Jinh Yu Frey: ‘Win by any means necessary and as brutally as possible’

jinh yu frey
@littleroo1two

Jinh Yu Frey is one of the most noticeable contenders in the women’s atomweight division. Holding a record of 5-2, with wins over the likes of former Invicta FC atomweight champion Herica Tiburcio, Frey has gone on to establish herself as a legit contender in the 105-pound division. Ahead of her upcoming match at Invicta FC 22 against Janaisa Morandin, Frey took some time to speak with ProMMAnow.com and answered questions regarding upcoming fight, controversy in her last fight and much more.

What got you into MMA?

No one in particular.

Who was your influence?

Again, no one in particular.

What is your combat sport background?

I originally started kickboxing.

Did people around you support the decision of taking this sport as a career?

I had a lot of support from friends and family.

Who would you like to credit for your success?

My team of coaches, training partners, and of course sponsors who help get me through camps.

What challenge have you faced in your journey?

Most of my career I was a full-time employee and full-time grad student, so the biggest issue was time for me.

What is the most difficult part about being a fighter?

Staying motivated to go get beat up everyday. Some days you ask yourself why do all this?

One of the most discussed topics today is fighter pay. What is your stand on the situation?

We should receive better compensation for the amount of danger we put ourselves in for people’s entertainment.

What are your thoughts on a fighter union?

Texas isn’t much of a union state, so I do not have much experience with unions.

Will you ever join the union?

It’s not out of the question.

You’re known for finishing your opponents, of 5 victories you have finished 3. What is your game plan while getting in the cage?

Win by any means necessary and as brutally as possible.

UFC does not have an atomweight division. Will you move up to the strawweight division for a UFC shot?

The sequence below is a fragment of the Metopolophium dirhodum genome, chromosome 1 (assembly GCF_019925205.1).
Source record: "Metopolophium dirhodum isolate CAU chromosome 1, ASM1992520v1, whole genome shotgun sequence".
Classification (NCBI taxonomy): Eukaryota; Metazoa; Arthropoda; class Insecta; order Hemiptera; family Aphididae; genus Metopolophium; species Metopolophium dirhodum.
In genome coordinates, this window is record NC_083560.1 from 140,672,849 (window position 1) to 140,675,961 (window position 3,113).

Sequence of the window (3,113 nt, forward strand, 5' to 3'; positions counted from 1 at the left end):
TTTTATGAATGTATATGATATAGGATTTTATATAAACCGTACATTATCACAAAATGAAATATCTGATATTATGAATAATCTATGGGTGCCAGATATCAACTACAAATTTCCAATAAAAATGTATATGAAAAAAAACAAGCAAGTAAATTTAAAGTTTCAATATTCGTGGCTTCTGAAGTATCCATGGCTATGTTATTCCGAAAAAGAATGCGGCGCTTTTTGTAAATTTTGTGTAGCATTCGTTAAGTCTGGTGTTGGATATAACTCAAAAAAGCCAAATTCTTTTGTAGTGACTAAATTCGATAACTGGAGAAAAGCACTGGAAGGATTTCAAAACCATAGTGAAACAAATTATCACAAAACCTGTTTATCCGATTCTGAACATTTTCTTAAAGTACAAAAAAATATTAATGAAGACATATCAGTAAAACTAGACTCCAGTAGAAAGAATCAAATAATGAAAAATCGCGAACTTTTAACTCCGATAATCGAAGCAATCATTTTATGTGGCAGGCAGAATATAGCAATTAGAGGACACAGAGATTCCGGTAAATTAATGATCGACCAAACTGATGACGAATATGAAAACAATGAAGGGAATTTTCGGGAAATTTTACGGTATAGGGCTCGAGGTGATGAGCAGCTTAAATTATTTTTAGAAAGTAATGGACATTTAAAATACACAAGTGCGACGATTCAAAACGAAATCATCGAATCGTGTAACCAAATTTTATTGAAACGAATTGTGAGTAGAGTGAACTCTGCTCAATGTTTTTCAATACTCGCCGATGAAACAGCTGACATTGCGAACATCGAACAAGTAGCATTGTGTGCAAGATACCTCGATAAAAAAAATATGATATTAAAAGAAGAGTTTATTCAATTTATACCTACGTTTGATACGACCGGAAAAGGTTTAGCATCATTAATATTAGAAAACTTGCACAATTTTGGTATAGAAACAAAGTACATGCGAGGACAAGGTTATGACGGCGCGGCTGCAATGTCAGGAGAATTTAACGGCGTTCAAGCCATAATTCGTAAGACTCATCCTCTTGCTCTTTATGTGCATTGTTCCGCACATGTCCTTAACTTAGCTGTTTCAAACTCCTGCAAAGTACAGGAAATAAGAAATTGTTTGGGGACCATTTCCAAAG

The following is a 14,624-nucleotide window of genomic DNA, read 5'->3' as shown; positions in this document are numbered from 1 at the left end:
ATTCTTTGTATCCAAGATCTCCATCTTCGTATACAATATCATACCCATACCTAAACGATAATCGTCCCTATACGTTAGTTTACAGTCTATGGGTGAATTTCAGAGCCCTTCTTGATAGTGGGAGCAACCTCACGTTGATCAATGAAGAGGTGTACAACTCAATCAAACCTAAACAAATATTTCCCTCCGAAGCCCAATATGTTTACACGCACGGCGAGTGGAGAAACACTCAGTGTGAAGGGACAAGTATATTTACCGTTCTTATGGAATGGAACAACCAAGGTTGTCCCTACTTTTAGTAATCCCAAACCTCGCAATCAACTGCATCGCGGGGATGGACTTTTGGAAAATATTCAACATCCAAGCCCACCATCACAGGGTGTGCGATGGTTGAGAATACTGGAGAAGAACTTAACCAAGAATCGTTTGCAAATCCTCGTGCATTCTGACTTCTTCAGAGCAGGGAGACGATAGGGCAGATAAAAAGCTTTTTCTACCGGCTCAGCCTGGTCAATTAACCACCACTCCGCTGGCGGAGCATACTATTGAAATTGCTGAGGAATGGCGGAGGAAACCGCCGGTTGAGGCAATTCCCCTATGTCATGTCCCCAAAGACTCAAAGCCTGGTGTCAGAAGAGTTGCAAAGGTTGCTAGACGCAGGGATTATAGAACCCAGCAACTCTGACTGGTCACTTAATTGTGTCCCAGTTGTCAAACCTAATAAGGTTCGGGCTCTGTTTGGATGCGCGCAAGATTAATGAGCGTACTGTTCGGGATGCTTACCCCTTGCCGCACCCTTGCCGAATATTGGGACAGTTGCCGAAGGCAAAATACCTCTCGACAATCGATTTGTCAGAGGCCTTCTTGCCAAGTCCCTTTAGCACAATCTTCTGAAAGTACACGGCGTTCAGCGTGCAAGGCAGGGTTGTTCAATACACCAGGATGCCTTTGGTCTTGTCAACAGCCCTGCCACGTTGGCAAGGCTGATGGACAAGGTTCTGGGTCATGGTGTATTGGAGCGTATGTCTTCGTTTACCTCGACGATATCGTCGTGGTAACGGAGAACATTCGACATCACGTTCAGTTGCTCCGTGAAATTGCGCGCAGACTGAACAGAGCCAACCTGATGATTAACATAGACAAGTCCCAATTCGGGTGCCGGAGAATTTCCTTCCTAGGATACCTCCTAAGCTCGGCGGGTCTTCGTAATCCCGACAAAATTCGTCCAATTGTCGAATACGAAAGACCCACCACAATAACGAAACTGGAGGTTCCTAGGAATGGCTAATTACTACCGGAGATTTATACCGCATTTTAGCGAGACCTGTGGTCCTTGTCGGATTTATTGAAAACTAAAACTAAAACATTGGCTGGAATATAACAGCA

Sure.

Why?

The exposure/pay/benefits are better than where I am now and at the end of the day this is a business for me.

Your last fight against Ayaka Hamashika ended up with Doctor Stoppage. The stoppage in most eyes was premature. What is your take on it?

I would have liked the chance to continue fighting.

Another instance where the doctor stopped the fight early was seen on Bellator earlier this month. It has given a rise to the notion that refs tend to treat men and women differently. Do you agree? Why?

I think men are allowed to continue fighting with much worse injuries. Women fighting is so new, I think people don’t like to see women injured.

Do you think this win will get you another shot at atomweight title?

I honestly don’t know. I know she does want to go to the UFC, so I would imagine 115 would be her primary concern.

Ayaka will be making a move to 115 on the same card. Do you think she’ll give you a rematch?

I would hope so.

People have time and again said that MMA is a sport which isn’t meant for women. What is your take on this?

Everyone is entitled to their own opinions, mine clearly differ from theirs.

What is your message for every person who wants to take MMA as a career?

Go for it, but have a backup plan because injuries can ruin anyone’s plans.

Catch Jinh on Twitter at @littleroo1two.

-Paarth Pande
(@PandePaarth)

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